When I returned to photography close to two years ago, I swore that I wouldn't use a light meter. I don't really know why – honestly, I didn't have a reason other than my philosophical approach to the craft, which often borders on stubborn.

At the time, all I knew was that eye metering was the only way to go – the purest way to gauge light. (Before you roll your eyes, know that I already am.) I found it an intriguing challenge to assess the light at any given moment and to adjust my camera settings accordingly. And generally, I didn't want to rely on a device.

Yet, a year later, a spontaneous shoot reminded me that the eye is imperfect. I was shooting a portrait in a striking scene with elusive light, and I was feeling a little self-conscious as I was shooting film for the first time in a while. I breathed a sigh, and pulled out my dad's old light meter from the 70's, held it to the subject, and adjusted my settings to match.

The resulting portrait was beautiful, and the experience convinced me to loosen my rigid philosophy. I learned to appreciate the light meter then, and I've used one since. Sometimes philosophies change – just as the light itself does. And that's a good thing.

Recently, I did a shoot with Elijah Leftridge, a talented photographer and director, at Ponce Inlet – a beautiful place. We both had similar ocean-oriented concepts we wanted to try out, so packed our gear and headed out.

My main goal was to get a portrait of him in the water, inspired from other ocean-borne shoots I'd seen. By the time we got into the water, the sun was setting, and I was nervous. I knew from a prior shoot that dusk was, in fact, a wonderful time to shoot. But the light was dwindling, and I had to move fast. To save time and avoid water damage, I put away my light meter and said, "**** it, I'll just guess." I had to trust my eyes alone once more. I had no idea how the shots would turn out.

I received the scans the other day, and I was absolutely floored (not least because of the great processing job Coastal did). The shots turned out exactly how I wanted. And – as I'd learned before – the light at dusk really complemented the mood and vision I had in the first place.

So, with that, I introduce the seventh photo in Anatomy of a photograph. It's a photo of Eli facing away from me at an angle, and it's perhaps my favorite of all of the shots. It's also the first medium format photo in this series!

Eli in the water. (Mamiya C330, Kodak Gold 200)

The photo is soft and subtle, with a nice moodiness and slight movement I think is compelling. I don't remember the exact settings I chose, but it was likely 1/60 and f/4 or f/2.8. (At that point, I was shooting Kodak Gold 200.) I made some changes on the fly to account for the dwindling light, and crossed my fingers.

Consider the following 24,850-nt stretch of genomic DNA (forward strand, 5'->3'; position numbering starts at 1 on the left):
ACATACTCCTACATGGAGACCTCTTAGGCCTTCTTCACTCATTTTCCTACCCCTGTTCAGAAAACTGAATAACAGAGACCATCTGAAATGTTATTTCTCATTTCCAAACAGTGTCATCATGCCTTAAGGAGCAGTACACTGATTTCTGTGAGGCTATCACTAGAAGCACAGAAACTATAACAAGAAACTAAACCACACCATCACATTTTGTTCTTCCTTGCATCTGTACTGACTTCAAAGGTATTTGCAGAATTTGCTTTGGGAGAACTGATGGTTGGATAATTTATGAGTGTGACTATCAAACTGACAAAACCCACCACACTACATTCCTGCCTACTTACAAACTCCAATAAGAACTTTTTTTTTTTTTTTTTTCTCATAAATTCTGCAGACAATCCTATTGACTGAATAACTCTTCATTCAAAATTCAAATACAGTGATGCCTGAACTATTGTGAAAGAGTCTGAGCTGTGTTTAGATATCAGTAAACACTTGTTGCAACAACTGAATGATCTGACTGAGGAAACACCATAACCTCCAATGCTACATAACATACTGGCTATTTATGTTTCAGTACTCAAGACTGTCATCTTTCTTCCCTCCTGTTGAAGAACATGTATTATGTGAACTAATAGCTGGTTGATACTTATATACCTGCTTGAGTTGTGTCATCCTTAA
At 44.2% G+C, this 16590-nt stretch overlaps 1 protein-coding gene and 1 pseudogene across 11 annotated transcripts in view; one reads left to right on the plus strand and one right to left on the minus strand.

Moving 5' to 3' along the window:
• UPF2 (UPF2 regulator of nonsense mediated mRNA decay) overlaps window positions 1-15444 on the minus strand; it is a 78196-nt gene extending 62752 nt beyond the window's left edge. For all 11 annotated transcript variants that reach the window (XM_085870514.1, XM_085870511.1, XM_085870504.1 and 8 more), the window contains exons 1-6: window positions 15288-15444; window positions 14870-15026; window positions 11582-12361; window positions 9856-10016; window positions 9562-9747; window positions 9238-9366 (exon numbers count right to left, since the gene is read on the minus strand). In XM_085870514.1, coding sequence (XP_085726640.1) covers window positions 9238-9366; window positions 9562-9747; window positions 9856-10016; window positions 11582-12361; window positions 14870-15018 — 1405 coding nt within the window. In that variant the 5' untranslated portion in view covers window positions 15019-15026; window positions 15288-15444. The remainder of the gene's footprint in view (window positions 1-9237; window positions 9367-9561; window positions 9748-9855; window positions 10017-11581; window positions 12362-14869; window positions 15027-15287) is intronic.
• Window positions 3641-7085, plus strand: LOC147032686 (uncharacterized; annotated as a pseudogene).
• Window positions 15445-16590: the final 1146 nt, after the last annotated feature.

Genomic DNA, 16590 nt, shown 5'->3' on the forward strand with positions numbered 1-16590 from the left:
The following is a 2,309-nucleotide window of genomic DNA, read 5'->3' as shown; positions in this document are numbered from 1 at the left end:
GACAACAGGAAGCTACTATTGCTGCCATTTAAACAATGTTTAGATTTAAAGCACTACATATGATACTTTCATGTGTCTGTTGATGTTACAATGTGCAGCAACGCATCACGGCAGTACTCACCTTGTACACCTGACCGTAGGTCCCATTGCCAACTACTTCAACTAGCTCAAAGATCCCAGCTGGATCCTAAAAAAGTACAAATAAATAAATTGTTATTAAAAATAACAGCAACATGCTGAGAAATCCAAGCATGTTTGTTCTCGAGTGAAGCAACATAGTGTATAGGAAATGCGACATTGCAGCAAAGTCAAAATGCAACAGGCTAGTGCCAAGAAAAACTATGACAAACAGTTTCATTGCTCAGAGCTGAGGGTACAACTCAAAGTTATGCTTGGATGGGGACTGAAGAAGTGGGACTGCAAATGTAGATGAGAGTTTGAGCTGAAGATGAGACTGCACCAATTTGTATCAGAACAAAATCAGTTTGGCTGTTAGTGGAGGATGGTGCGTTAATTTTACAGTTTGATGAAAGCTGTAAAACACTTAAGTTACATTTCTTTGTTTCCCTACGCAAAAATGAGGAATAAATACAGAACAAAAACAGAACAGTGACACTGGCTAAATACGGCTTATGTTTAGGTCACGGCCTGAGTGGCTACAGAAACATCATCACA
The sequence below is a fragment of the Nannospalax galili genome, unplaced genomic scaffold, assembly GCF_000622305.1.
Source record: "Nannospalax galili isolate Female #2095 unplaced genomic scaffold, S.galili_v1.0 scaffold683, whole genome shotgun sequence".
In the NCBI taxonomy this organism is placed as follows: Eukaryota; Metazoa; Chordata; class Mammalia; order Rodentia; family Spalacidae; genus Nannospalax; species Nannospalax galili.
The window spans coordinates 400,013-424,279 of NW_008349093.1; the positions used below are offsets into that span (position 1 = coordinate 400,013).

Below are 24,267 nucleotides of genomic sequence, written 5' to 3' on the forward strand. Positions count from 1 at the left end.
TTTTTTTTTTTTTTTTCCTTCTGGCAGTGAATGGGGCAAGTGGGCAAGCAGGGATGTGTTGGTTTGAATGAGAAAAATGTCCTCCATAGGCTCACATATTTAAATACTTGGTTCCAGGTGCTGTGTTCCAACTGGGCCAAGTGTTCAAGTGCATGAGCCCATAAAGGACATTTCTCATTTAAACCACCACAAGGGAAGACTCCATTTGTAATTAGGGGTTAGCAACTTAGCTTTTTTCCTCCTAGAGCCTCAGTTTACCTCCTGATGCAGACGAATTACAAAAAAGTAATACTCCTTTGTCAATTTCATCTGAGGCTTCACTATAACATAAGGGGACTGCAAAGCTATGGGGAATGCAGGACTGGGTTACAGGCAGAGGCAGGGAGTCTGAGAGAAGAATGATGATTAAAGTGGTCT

Eli in the water. (Mamiya C330, Kodak Gold 200, with edits)

One of the interesting things about my medium format camera (the Mamiya C330) is its 6x6 format – a unique square format. Prior to getting the C330, I'd mainly seen the 6x7 format, and hadn't seen as much 6x6. I pretty much immediately fell in love with shooting in the square format – something about it forces you to compose more thoughtfully and precisely. It's naturally clean.

With the 6x6 format, I've really embraced centering subjects – it creates a striking simplicity – as seen in this shot. What I didn't intend in this photo is the slight forward angle of Eli's body, which probably has to do with the fact that my camera was itself at a slight angle (you can see in the horizon line). I actually like the ever-so slight off-kilter look, something I've grown fond of lately.

I also am happy with my choice in shutter speed, because it captured the motion of the waves better than if I'd chosen a faster speed. I'd chosen the slower shutter speed to account for the decreasing light, and only realized upon reviewing the scan how I liked the blur such a choice allowed for. It adds to the natural movement of such an oceanic scene.

Eli in the water. (Mamiya C330, Kodak Gold 200, B&W, with edits)

Looking at the photo in black and white, you can better see the bold nature of the centered subject – the subject stands out by nature of the composition. You can also see the movement of the waves, the result of the slower shutter speed. Though I prefer the photo in color, it's nice to see the compositional and technical elements stand out in black and white.

This shoot was an interesting experience in that it brought me back to my original line of thought – really trusting my eye. I won't be as stubborn as I was before, as I now truly see the benefit of metering. But I can also acknowledge and honor the value of relying on my eyes and natural sense for the light and my camera. My philosophy continues to shift and morph just like the light, the waves – and me. I suppose it's just a matter of surrendering to the gray waves of growth.

With love and light,


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P.P.S. Follow Eli – he's great.